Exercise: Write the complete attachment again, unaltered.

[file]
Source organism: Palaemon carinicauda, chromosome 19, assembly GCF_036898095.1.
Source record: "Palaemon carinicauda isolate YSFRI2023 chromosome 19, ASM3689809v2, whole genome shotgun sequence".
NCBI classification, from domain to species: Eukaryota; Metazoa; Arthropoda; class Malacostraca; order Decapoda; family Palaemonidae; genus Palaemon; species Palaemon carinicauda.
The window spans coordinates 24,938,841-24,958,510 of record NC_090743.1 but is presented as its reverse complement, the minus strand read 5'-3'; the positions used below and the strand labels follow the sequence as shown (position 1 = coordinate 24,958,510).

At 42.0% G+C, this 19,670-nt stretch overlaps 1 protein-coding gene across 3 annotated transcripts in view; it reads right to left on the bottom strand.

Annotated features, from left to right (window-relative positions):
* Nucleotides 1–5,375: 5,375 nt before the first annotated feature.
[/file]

Source organism: Palaemon carinicauda, chromosome 19, assembly GCF_036898095.1.
Source record: "Palaemon carinicauda isolate YSFRI2023 chromosome 19, ASM3689809v2, whole genome shotgun sequence".
NCBI classification, from domain to species: Eukaryota; Metazoa; Arthropoda; class Malacostraca; order Decapoda; family Palaemonidae; genus Palaemon; species Palaemon carinicauda.
The window spans coordinates 24,938,841-24,958,510 of record NC_090743.1 but is presented as its reverse complement, the minus strand read 5'-3'; the positions used below and the strand labels follow the sequence as shown (position 1 = coordinate 24,958,510).

At 42.0% G+C, this 19,670-nt stretch overlaps 1 protein-coding gene across 3 annotated transcripts in view; it reads right to left on the bottom strand.

Annotated features, from left to right (window-relative positions):
* Nucleotides 1–5,375: 5,375 nt before the first annotated feature.